Why have Black and Latina women fallen so far behind, even as the country has begun to recover from the effects of the recession? Part of the explanation lies in state-level political dynamics that hurt low-income people. Ten million uninsured women earn incomes below 138 percent of the federal poverty line, which would have qualified them for Medicaid under the 2014 expansion. Yet four million of these women continue to live without any form of health insurance or access to Medicaid, because they are unfortunate enough to reside in one of the nearly two dozen states whose governments refused to expand Medicaid. These states include Louisiana, Mississippi, Alabama, Virginia, North Carolina, and South Carolina, states where women of color have some of the lowest average incomes, even when they work full-time at demanding jobs like home health aide.
Despite Barack Obama’s historic presidency, America’s women of color are also losing political leverage. Since 2009, 10 states have adopted photo ID laws that disproportionately burden otherwise eligible low-income, Black, and Latino voters. Many of them cannot afford cars and do not have drivers’ licenses, and states make it difficult to obtain alternative forms of photo identification. Twenty-five percent of Blacks eligible to vote and 16 percent of Latinos eligible to vote lack a valid photo ID, compared with only 8 percent of whites.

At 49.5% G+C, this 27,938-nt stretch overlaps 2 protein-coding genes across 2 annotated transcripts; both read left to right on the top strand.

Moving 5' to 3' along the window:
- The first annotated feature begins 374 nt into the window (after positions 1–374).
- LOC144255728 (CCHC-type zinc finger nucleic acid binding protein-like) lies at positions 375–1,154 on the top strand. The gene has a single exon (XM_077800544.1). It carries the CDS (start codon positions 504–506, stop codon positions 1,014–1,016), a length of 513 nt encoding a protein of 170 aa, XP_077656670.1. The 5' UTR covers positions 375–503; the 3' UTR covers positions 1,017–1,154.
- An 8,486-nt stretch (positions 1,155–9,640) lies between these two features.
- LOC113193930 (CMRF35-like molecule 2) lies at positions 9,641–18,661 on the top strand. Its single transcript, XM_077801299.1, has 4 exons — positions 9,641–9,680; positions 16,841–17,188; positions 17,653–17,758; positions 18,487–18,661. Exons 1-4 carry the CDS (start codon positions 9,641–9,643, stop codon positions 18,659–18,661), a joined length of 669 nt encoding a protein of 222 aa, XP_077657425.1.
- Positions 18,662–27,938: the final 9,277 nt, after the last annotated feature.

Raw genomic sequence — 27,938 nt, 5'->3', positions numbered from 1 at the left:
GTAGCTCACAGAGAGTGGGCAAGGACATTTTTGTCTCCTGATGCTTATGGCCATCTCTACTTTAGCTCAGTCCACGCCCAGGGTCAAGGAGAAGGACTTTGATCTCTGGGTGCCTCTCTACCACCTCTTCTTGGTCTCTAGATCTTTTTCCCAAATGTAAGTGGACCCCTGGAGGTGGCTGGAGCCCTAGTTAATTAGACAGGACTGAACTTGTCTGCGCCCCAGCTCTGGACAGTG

In addition to facing barriers to voting, Black and Latina women rarely appear on the ballot for public offices whose incumbents make crucial decisions about the economy and social benefits. Black and Latina women only fill 27 of the 535 seats in the U.S. Congress, and they fill only 340 of the 7,382 state legislative seats. Until more women of color vote and serve in office, policymakers will likely remain uninterested in addressing their extraordinary economic difficulties. Latinas and Black women and the families that depend upon them will continue to fall behind, even as the rest of America recovers from the Great Recession.